Should Every Teacher in the World Really be on Twitter?

creative commons licensed (BY-SA) flickr photo by jez`: http://flickr.com/photos/girlgeek/3374620636

So often it is said, teachers must be on Twitter. For example, Peter DeWitt’s provides 3 Reasons You Need Twitter More Than It Needs You! while Mark Barnes gives 5 Reasons Every Person in the World Should Be On Twitter. The question though is whether Twitter is the answer? Teachers are encouraged to develop their own personal/professional learning network, but does this automatically equal Twitter? I am not saying that I am against Twitter (see for example my posts here, here and here.) I am just wondering, like Audrey Watters, whether Twitter is the best option for online professional development? Here then are some alternatives for cultivating connections online through aggregation, bookmarking and speaking with people:

Aggregation

When I started my PLN, content and connections came via Twitter. I found resources from those I followed and various hashtags, such as #vicpln and #edchat. Connections and relationships felt like they worked as I only had a small network. However, as the numbers of people I followed grew, the medium changed. Although there were more ideas being shared from a wider array of people, it started to lose something. Although lists offers one way of managing noise, I turned to Feedly as a way of managing connections in order to build stronger relationships. Feedly is a news aggregation application, which means that instead of going to different sites to check for updates, RSS allows you to keep track of updates. This is particiularly important for blogs and news sites which are updated regularly. Although I could subscribe to posts, I have enough coming into my email as it is. What I like about Feedly is that I am able to organise posts into categories, quickly flick through them on whatever device that I am on, as well as easily post links and quotes to other applications in order to share with others.

Feedly is not the only aggregator out there. Some swear by Flipboard and Zite (which was recently bought out by Flipboard), while Pocket also offers many possibilities, especially if you have subscriptions forwarded to it. I am also really taken by the idea of syndication as a way of creating a personalised aggregation. A great example of this is the Connected Courses community. Having dabbled with Paper.li, I wonder if this would be a better way of bringing a community together. Although this could be more easily done using something like Tagboard, not everyone in the community uses the same #hashtag, making it that bit more difficult.

Bookmarking

An alternative to aggregation and syndication is social bookmarking. Personally I use Diigo. I came upon it via the Ed Tech Crew group and my practise has grown from there. Some of the benefits include the ability to curate a personalised library of links, annotations, notes and tags that can include not only your own items, but also links to others as well. Like Feedly, Diigo provides the flexibility to work across platforms using a range of add-ons, extensions and bookmarklets, although I still find it easier to use through the browser, rather than on a mobile device. However, the most useful feature of Diigo is the ability to search for resources that you can’t quite find or have forgotten about.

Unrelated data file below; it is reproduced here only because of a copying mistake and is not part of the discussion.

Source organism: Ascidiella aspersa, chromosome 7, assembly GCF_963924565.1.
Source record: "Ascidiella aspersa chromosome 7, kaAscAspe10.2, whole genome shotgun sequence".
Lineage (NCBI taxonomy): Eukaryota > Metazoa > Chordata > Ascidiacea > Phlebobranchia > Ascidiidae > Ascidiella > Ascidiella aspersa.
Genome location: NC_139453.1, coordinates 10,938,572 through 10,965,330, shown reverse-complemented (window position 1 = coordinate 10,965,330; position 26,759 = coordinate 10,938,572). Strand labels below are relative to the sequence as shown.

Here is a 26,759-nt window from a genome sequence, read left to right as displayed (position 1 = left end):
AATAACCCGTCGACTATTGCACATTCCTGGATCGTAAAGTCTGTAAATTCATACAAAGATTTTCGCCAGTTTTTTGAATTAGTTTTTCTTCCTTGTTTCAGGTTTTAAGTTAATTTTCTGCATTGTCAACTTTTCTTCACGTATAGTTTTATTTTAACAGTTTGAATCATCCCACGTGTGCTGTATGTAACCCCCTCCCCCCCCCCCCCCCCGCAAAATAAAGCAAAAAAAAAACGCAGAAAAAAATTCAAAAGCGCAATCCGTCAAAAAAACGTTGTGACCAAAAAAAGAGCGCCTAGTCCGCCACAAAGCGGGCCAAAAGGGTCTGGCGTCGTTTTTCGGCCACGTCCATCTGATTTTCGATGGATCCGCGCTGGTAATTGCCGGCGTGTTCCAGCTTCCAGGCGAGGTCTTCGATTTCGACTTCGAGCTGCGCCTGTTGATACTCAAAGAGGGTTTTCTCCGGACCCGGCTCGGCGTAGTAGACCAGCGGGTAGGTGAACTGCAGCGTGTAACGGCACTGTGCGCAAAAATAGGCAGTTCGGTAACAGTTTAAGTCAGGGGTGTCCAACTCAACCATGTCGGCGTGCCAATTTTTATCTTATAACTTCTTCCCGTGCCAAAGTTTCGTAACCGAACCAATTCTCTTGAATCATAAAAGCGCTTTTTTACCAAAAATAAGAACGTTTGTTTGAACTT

There are other alternatives when it comes to curation, such as Delicious, Pinterest and Evernote. I could spend all day arguing why Diigo is the most useful or provides the best features. However, at the end of the day it comes down to personal choice. For a more extensive list of the alternatives when it comes to bookmarking and curation, see John Pearce’s extensive presentation. The benefit of curation, Tom Barrett argues, is not about whether you will continually use all the links you save, but about building a resource you can dig through and mine for ideas at a later time.

Sound and Vision

One of the complaints about Twitter is that due to constraints it does not properly grasp the personal and limits depth of dialogue. An alternative that has really taken off for me lately has been Voxer. A touch-to-talk application, Voxer allows you to communicate with a community via voice, text and image. Joe Mazza calls it his very own personalised podcast, This may not seem that revolutionary, but there is something slightly more humane about the human voice. I think that is the success of podcasts in general. In addition to voice, you can add as many contributors as you like. For more information, see Pernille RIpp’s post.

An alternative to Voxer is Google Hangouts. Hangouts allows you to connect ten people at once through video. In order to go beyond this, there is the option of broadcasting the conversation to the world and involving others through backchannels, such as Today’s Meet. This is the process used by Amanda Rablin and Roland Gesthuizen with their online ACCE Learning Network show. The other way of extending the conversation beyond ten people is by using MIT’s open sourced Unhangout platform. Based around Hangouts, Unhangout allows you to start centrally and then split off into various small sessions as needed. The only other feature that is sometimes overlooked when it comes to Hangouts is the ability to communicate via text. Like Facebook Messenger, these conversations provide the means to create quick and easy conversations with a wide audience without filling up the inbox.


Interestingly, last year there was a report published by Kathryn Holmes, Greg Preston, Kylie Shaw and Rachel Buchanan about ‘What Twitter Offers Teachers.’ They studied the tweets of 30 leading educators, as well as streams of some popular #hashtags, for their evidence. There findings were:

  • Twitter is a filter for educational content
  • Twitter facilitates positive, supportive, contact between teachers but not sustained educational conversations
  • Educator tweeters are not prone to tweeting inane meaningless comments
  • The majority of hashtag posts contain educational links